I'm not saying were gonna change a lot of things, but there's options. PA could go back to the point. The player we called up today, Joey Hishon, he's been playing really well on the power play in the minors, he's a guy that could also step in on the power play.
I think we're gonna simplify our power play. That's the first thing. We need to put more pucks on net, that’s the thing we haven’t done. We have to put pucks on net, have a bit more screen and we'll see what happens. This is how Suter scored his goal in Game 1, a wrister that deflected on us and went in the back of the net. Sometimes it doesn’t have to be pretty. It's put pucks on net and compete in front of the net. I thought yesterday our 5 on 5 game, this is what we didn’t do as well. We didn’t go to the net as much, working on rebounds and putting some shots on net. Our shots just didn’t get through and we're gonna have to do that.
Minny's playing well on the penalty killing. They're doing a good job putting some pressure on us. You see they're sending their two D into the corner, putting a lot of pressure on us. For some reason right now we just couldn’t find the opening, and create some scoring chances, and when we do have some chances, their goalies I thought made some good saves. Sometimes, it's just one power play and then things start clicking and that puts pressure on the other team. Jamie had a real good chance in the second period, if you score on that one after the Cooke penalty, I think that could have made them more on their heels. And that’s what were gonna have to do. For some reason when we’re skating, they're getting on their heels. Yesterday we didn’t skate as well and they responded well.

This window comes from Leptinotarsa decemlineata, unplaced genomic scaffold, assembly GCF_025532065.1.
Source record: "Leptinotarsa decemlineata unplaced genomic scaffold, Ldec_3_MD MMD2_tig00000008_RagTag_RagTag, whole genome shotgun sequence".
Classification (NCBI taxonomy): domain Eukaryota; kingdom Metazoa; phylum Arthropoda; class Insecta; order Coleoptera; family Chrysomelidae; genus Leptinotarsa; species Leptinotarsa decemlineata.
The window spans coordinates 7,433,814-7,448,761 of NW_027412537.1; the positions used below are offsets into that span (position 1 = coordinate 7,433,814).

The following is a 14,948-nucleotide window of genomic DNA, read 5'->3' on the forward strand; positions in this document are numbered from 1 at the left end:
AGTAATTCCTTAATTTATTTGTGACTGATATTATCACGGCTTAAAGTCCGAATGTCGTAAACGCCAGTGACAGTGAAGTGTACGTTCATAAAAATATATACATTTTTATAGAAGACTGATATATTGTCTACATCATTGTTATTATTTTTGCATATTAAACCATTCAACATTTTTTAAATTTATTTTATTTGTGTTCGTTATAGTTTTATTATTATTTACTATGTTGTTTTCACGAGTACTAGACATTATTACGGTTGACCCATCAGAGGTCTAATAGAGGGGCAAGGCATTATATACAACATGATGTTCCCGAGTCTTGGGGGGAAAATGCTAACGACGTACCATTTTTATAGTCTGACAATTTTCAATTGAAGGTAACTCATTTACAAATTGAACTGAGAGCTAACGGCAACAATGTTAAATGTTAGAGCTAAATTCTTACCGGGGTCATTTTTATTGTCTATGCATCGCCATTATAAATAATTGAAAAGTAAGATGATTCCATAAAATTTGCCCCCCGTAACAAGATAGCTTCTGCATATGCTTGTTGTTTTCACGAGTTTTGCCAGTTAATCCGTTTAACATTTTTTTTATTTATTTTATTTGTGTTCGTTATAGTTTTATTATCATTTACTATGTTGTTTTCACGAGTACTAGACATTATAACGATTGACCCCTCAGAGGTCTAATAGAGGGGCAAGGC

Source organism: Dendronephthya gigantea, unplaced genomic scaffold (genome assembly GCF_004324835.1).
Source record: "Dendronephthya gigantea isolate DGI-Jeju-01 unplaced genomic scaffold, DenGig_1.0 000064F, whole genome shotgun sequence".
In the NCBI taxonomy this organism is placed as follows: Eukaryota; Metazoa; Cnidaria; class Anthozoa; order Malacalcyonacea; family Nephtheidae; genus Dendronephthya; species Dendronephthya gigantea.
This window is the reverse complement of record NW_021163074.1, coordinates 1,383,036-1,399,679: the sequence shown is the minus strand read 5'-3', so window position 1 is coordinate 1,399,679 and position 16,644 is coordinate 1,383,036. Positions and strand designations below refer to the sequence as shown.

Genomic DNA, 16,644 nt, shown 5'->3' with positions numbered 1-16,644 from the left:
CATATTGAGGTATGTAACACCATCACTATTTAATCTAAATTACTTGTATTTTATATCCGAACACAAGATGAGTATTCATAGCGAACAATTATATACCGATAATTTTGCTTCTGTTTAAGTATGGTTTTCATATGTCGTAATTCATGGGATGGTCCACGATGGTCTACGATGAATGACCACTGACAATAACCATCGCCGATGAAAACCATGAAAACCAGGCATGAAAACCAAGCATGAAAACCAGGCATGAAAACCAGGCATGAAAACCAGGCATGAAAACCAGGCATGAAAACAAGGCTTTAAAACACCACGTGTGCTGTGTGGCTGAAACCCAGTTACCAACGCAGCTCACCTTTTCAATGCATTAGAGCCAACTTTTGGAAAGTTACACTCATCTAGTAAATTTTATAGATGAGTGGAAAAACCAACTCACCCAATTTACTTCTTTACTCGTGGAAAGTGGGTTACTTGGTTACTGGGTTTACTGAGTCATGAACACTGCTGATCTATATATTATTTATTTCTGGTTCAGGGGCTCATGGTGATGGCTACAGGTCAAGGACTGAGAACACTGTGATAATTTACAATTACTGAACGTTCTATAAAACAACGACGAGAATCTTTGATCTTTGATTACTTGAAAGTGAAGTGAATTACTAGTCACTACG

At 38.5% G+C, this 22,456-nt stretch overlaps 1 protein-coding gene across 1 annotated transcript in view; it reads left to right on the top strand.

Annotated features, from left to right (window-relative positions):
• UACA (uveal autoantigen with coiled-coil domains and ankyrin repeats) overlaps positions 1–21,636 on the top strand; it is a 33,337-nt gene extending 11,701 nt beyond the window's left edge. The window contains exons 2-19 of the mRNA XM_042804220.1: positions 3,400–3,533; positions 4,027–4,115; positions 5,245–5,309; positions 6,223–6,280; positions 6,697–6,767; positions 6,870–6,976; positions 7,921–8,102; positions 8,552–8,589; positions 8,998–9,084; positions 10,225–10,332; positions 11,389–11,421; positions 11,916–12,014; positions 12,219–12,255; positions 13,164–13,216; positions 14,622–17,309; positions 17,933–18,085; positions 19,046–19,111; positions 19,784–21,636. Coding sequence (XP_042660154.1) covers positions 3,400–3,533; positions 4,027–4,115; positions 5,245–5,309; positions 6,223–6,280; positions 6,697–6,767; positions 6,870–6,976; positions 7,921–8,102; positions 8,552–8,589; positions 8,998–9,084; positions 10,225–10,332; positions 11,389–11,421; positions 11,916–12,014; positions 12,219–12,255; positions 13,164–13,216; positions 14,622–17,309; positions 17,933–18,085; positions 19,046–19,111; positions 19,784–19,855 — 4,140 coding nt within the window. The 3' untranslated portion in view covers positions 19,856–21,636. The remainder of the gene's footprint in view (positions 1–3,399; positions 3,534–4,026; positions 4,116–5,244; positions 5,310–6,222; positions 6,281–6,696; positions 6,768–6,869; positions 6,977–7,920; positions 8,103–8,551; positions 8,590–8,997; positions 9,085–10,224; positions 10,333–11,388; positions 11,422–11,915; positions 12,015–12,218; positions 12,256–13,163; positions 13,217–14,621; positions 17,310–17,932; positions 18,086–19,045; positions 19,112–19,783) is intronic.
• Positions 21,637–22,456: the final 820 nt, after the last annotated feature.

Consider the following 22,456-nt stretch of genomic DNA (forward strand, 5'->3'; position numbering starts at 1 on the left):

--Ryan Wilson will take Barrie's spot in the lineup.
He's capable of being physical, finishing his checks. He's strong in front of the net, competing to protect the front of net. Obviously this is not the year he wanted to have. He's struggled with an injury. It’s a good opportunity for him now to take advantage of it.
--He wants to see how Hishon handles the pace of practice tomorrow. If he's satisfied that Hishon can make good decisions on the power play under pressure, he could play.
After regulation, Mike Yeo went in the back with his coaches and jokingly asked, “Are we psychotic to put ourselves through this?”
Despite completely outplaying the Colorado Avalanche for 60 minutes, despite having the puck for nearly 70 percent of the time according to extraskater.com, the Wild found itself in a 0-0 stalemate with rock-solid goalie Semyon Varlamov and the Colorado Avalanche.
But on the Wild’s 46th shot, Mikael Granlund scored one of the prettiest goals of the Wild season and certainly the largest when he circled the net, won a board battle with Jan Hedja, spun away, drove the net, dove and scored while falling 5:08 into OT.
The 1-0 victory cut the Avs’ series lead to 2-1, ginormous when one considers that only three teams in NHL history have rallied from 3-0 to win a series.
“We were playing really good,” Granlund said. “We were creating chances, so we knew eventually we were going to get rewarded. We just need to keep playing like that. That’s the key for us.”
Granlund, who keeps on taking a licking but keeps on getting right back up, showed his courage all night by taking big hits and driving to the dirty areas with cuts to the net. He was finally rewarded, and so was the Wild for outplaying the Avs and shutting down Colorado’s talented first line of Gabriel Landeskog, Paul Stastny and Nathan MacKinnon. The three forwards, who combined for 13 points in Games 1 and 2, had seven shots tonight.
Obviously the newly-assembled shutdown line of Matt Cooke (see below blog though and Rachel Blount’s article in Tuesday’s paper), Erik Haula and Justin Fontaine deserve a large amount of credit, but so do the Wild’s defensemen, who were so good tonight, and the Wild’s offensive attack, which forced the Avs to defend most the night from their own end.
“There were a lot of things tonight that felt similar in Game 1 even,” coach Mike Yeo said of the game the Wild also outplayed Colorado but coughed up. “For a couple games, we’ve shown if we’re playing our game and we stay strong with that, then good things will happen.”